Staff from the UW-Madison Cardiology Lab (from left): Assistant Professor Dr. Carol Mitchell, Exercise Physiologist Laura Zeller, Senior Sonographer and Study Coordinator JoAnne Weber, Exercise Physiologist Jean Einerson, UW Health Preventive Cardiology Director Dr. James Stein, Associate Lab Manager Kristen Hansen, Senior Research Scientist and Manager Dr. Claudia Korcarz.
Helping Your Heart
Researchers also collected blood and urine samples and examined them for signs of inflammation, which is the body’s way of protecting itself. Inflammation affects not only how quickly injuries heal. It also affects how healthy one’s heart and arteries are.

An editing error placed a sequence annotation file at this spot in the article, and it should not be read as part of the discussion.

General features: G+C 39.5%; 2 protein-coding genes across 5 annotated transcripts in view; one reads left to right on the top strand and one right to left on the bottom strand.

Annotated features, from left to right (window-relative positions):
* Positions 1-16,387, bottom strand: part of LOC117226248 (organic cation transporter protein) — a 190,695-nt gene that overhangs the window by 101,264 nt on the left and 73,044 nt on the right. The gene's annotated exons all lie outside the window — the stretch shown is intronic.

The more inflammation a patient has, the harder it is on that patient’s heart. We found that certain inflammation markers, such as the number of white blood cells, worsened the more people smoked. When people quit smoking, the number of white blood cells was much lower. This seemed to be one more way quitting can improve cardiovascular health.
Combination Meds Helped
WSHS 2 patients in the treatment trial answered automated calls on or around their quit day. UW-CTRI researchers found those who used either 1) Chantix or 2) nicotine patches + lozenges felt better after quitting than those who used only patches. They weren’t as overwhelmed by cravings.
Now researchers and clinicians can tell smokers and healthcare providers that these medications help reduce smokers’ withdrawal when they try to quit.